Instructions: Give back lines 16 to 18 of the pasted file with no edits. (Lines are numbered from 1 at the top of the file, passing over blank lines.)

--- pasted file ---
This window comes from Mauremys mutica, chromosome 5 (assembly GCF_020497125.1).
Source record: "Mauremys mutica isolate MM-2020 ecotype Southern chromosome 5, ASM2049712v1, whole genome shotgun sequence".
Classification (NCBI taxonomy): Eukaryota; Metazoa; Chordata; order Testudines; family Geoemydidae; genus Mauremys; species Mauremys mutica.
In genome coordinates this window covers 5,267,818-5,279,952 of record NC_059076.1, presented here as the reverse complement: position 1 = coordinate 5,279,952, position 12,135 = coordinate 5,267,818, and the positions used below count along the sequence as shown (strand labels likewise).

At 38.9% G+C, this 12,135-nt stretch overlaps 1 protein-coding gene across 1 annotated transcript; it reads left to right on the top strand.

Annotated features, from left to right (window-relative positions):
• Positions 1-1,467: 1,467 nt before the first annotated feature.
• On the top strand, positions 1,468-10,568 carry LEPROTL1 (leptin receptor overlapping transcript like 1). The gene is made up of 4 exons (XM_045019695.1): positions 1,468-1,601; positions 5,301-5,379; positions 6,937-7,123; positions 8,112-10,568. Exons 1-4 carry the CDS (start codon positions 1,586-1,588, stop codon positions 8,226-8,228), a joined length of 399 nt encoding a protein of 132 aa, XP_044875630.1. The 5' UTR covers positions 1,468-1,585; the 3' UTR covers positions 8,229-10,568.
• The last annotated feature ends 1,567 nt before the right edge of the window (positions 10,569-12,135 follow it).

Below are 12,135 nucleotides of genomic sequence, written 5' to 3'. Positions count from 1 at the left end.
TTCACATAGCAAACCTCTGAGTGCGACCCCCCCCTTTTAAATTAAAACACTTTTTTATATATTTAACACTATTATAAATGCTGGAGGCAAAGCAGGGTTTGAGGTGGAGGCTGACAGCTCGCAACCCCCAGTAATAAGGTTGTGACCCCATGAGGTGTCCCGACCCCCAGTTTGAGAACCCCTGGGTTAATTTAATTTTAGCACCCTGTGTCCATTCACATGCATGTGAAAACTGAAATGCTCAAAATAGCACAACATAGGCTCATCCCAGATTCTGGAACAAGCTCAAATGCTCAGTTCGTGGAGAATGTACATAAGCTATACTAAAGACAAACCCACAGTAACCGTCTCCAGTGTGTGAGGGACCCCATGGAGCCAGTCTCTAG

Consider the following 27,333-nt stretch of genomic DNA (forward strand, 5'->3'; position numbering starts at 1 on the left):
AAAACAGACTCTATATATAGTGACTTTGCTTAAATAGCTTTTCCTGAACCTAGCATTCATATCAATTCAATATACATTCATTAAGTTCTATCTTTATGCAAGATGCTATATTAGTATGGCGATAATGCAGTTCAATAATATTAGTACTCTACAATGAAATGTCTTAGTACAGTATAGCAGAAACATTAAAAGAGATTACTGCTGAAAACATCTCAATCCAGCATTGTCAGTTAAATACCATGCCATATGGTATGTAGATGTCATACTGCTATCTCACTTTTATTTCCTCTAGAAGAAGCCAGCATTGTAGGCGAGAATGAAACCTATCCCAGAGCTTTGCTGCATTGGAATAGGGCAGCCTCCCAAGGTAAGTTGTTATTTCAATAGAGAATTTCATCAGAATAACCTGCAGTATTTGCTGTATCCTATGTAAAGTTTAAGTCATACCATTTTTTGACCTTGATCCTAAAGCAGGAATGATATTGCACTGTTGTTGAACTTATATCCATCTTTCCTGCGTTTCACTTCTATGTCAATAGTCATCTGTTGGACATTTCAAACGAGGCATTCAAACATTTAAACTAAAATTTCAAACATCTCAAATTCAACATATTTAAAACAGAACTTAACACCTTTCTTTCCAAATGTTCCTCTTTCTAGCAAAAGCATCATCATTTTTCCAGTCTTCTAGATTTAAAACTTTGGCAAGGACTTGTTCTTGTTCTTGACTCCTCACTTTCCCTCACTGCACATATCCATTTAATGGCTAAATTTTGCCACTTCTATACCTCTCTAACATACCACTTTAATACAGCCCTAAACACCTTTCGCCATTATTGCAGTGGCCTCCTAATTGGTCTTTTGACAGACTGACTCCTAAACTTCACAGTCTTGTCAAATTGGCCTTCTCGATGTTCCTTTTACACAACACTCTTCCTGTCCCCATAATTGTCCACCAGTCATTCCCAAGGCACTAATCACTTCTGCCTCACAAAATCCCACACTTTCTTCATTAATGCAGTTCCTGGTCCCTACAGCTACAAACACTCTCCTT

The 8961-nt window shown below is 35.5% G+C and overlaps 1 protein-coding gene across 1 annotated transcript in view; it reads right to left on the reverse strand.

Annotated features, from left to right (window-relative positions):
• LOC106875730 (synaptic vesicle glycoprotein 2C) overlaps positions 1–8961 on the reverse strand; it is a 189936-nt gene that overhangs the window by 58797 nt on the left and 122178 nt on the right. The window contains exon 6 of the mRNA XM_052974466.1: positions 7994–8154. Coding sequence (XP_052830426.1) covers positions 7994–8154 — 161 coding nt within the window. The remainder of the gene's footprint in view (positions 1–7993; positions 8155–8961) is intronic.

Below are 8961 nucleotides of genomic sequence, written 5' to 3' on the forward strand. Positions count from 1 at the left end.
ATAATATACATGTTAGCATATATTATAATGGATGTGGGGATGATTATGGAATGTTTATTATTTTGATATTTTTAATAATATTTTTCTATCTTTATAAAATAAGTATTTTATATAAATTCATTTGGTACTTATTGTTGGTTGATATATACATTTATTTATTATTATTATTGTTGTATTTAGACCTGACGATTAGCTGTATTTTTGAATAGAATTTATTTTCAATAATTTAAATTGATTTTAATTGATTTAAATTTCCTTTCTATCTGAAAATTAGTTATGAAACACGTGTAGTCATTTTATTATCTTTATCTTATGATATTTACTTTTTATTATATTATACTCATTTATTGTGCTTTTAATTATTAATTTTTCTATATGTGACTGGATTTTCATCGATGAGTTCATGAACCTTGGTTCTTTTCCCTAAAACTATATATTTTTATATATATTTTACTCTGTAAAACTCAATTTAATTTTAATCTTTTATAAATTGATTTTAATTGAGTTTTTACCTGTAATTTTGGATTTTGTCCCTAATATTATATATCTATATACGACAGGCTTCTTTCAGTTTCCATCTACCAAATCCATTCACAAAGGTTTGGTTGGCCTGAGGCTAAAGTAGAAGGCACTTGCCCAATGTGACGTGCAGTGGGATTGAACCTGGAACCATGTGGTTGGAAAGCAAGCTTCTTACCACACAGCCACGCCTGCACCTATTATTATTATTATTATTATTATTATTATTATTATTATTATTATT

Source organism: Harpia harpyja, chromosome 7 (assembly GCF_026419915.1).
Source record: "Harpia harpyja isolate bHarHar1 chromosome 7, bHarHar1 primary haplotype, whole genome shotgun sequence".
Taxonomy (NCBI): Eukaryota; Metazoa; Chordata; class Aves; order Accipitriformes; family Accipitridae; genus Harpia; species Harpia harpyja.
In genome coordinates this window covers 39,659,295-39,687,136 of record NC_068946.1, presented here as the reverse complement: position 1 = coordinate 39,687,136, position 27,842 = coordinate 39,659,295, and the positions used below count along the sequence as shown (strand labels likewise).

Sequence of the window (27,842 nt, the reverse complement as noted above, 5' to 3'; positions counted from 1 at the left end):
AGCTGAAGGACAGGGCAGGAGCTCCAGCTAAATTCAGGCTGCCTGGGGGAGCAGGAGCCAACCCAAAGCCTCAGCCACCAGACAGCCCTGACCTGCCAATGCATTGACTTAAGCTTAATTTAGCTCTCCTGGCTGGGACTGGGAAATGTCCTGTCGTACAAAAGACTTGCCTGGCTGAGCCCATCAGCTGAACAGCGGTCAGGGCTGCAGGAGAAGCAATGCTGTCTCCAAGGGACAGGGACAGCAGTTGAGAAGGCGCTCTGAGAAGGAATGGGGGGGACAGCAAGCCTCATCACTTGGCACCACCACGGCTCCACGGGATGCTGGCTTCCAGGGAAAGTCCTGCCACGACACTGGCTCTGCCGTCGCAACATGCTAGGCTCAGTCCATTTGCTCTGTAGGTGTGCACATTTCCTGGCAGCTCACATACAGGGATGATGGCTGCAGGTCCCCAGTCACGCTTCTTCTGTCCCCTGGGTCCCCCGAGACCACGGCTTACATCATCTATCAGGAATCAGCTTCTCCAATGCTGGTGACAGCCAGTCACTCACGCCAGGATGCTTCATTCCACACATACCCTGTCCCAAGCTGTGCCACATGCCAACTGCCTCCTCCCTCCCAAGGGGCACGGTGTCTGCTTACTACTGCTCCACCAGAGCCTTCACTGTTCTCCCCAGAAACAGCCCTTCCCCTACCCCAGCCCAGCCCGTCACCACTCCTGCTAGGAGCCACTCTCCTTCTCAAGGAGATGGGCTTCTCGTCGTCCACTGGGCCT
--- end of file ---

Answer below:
• LOC106875730 (synaptic vesicle glycoprotein 2C) overlaps positions 1–8961 on the reverse strand; it is a 189936-nt gene that overhangs the window by 58797 nt on the left and 122178 nt on the right. The window contains exon 6 of the mRNA XM_052974466.1: positions 7994–8154. Coding sequence (XP_052830426.1) covers positions 7994–8154 — 161 coding nt within the window. The remainder of the gene's footprint in view (positions 1–7993; positions 8155–8961) is intronic.

Below are 8961 nucleotides of genomic sequence, written 5' to 3' on the forward strand. Positions count from 1 at the left end.
ATAATATACATGTTAGCATATATTATAATGGATGTGGGGATGATTATGGAATGTTTATTATTTTGATATTTTTAATAATATTTTTCTATCTTTATAAAATAAGTATTTTATATAAATTCATTTGGTACTTATTGTTGGTTGATATATACATTTATTTATTATTATTATTGTTGTATTTAGACCTGACGATTAGCTGTATTTTTGAATAGAATTTATTTTCAATAATTTAAATTGATTTTAATTGATTTAAATTTCCTTTCTATCTGAAAATTAGTTATGAAACACGTGTAGTCATTTTATTATCTTTATCTTATGATATTTACTTTTTATTATATTATACTCATTTATTGTGCTTTTAATTATTAATTTTTCTATATGTGACTGGATTTTCATCGATGAGTTCATGAACCTTGGTTCTTTTCCCTAAAACTATATATTTTTATATATATTTTACTCTGTAAAACTCAATTTAATTTTAATCTTTTATAAATTGATTTTAATTGAGTTTTTACCTGTAATTTTGGATTTTGTCCCTAATATTATATATCTATATACGACAGGCTTCTTTCAGTTTCCATCTACCAAATCCATTCACAAAGGTTTGGTTGGCCTGAGGCTAAAGTAGAAGGCACTTGCCCAATGTGACGTGCAGTGGGATTGAACCTGGAACCATGTGGTTGGAAAGCAAGCTTCTTACCACACAGCCACGCCTGCACCTATTATTATTATTATTATTATTATTATTATTATTATTATTATTATT